There’s no single key to surviving and prospering during difficult times. At Adelphi, thriving during a year that challenged all institutions of higher education has been attained through the hard work of maintaining enrollment, through innovative thinking to create new opportunities for remote learning and, to be certain, through the backing of generous donors and benefactors. Two such patrons who showed phenomenal support of the University in the last year are board of trustees member Dennis McDonagh ’78 and former trustee Lindsey Kupferman Levine, MA ’02, PhD ’06. In 2020, these trustees donated $250,000, respectively, to the University, for a total of $500,000.
A Homecoming Gift
With his family, McDonagh—a retired senior managing director and chief financial officer of Blackstone Real Estate Group—created an Immediate Impact Scholarship, which has already provided urgently needed aid to undergraduates in unexpected financial difficulty due to the pandemic.
The gift represents the latest step in his return to his alma mater.
“After not being engaged with Adelphi, I was contacted in 2013 and asked to join the President’s Advisory Council,” he said. “Serving on that council and learning all the exciting things the University and its leadership had been doing made me want to get involved.”
McDonagh joined the board of trustees in 2016 and has championed a number of initiatives on campus, including creating the McDonagh Family Lacrosse Scholarship and the Panther Fueling Station, and funding the Baseball Clubhouse. The new McDonagh Immediate Impact Scholarship fund benefits rising seniors who find themselves in an unexpected and vulnerable financial situation during the global pandemic.
“When the pandemic first began, I saw many students’ financial situations change overnight,” he said. “I wanted to help students immediately, so they wouldn’t have to worry about money. This way, they could focus on what was important: completing their courses, obtaining a diploma and moving toward a career. This Immediate Impact [Scholarship] fund provided financial resources for 76 students. As the pandemic—and needs—continue, it is my hope that it serves as inspiration for others in our community to do their part in contributing funds for our students, whatever the dollar amount.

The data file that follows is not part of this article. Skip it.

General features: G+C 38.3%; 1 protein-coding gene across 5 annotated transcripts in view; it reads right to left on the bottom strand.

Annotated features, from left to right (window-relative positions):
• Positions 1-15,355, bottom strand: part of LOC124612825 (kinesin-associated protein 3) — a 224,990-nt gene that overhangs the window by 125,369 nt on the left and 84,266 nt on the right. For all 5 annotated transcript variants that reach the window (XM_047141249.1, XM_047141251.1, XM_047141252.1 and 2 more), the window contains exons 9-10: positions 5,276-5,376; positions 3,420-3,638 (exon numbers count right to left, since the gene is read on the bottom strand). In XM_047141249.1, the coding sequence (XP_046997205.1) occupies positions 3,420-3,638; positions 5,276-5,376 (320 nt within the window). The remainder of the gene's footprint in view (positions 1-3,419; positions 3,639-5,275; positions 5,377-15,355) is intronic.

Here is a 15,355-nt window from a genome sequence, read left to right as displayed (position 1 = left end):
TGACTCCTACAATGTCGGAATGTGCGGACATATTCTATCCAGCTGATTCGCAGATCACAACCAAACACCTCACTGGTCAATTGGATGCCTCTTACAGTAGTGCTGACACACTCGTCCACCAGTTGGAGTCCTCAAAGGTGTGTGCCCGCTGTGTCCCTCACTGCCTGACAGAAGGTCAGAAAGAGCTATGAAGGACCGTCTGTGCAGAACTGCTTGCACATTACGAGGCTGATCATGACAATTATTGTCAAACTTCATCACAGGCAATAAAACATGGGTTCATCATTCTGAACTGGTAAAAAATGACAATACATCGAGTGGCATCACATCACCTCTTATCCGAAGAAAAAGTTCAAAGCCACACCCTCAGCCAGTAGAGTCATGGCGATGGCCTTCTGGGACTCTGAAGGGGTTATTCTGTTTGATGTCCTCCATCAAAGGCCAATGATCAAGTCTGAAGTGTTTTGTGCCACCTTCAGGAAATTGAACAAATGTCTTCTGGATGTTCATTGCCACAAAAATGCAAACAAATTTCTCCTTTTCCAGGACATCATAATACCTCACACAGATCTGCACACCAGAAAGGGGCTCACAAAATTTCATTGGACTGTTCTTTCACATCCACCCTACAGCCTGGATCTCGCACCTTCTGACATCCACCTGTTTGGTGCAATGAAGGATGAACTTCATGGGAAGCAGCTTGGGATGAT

“COVID-19 has significantly impacted so many lives,” he added. “Despite all of the damage—to health, the economy—today’s students are learning the valuable skills of resilience and determination. And their Adelphi education is preparing them for this new reality they will be entering into. But financially, they are struggling. That’s why I created [the] Immediate Impact Scholarship to help seniors who are struggling financially get to graduation. From there, with their Adelphi diploma, they will be ready to make real change in the world.”
Generosity Spurred By Tragedy
Former trustee Dr. Levine and her family have endowed a scholarship for students going into the mental health professions, with preference given to graduate students. Now a faculty member at Columbia University College of Physicians and Surgeons and the New York State Psychiatric Institute, it was another mass tragedy that shaped Dr. Levine’s career choices and led to the development of the scholarship.
“I was an extern; my externship was at the psychoanalytic institute in the city and they were offering courses about the intergenerational transmission of trauma in children of Holocaust survivors,” she recalled. “I was taking that course when 9/11 happened. I was just surrounded by trauma in what I was learning, experiencing and observing firsthand—I saw the [twin] towers fall from my apartment in the city. At the same time I was thinking a lot about creativity and decided I wanted to look at trauma, or PTSD [post-traumatic stress disorder], and creativity. I ended up doing my dissertation on creativity and PTSD in survivors of the 9/11 attacks.
“There’s really nothing more important in education than making sure that students who don’t have the means are given the means,” she continued, explaining the importance she places on mental health. “To be able to give back to a place that nurtured me and to give it specifically to students who have that interest of wanting to help people—there’s just nothing more important than that.”
With their extraordinary generosity, McDonagh and Dr. Levine are offering generous support to Panthers in need today, and seeing it into the future.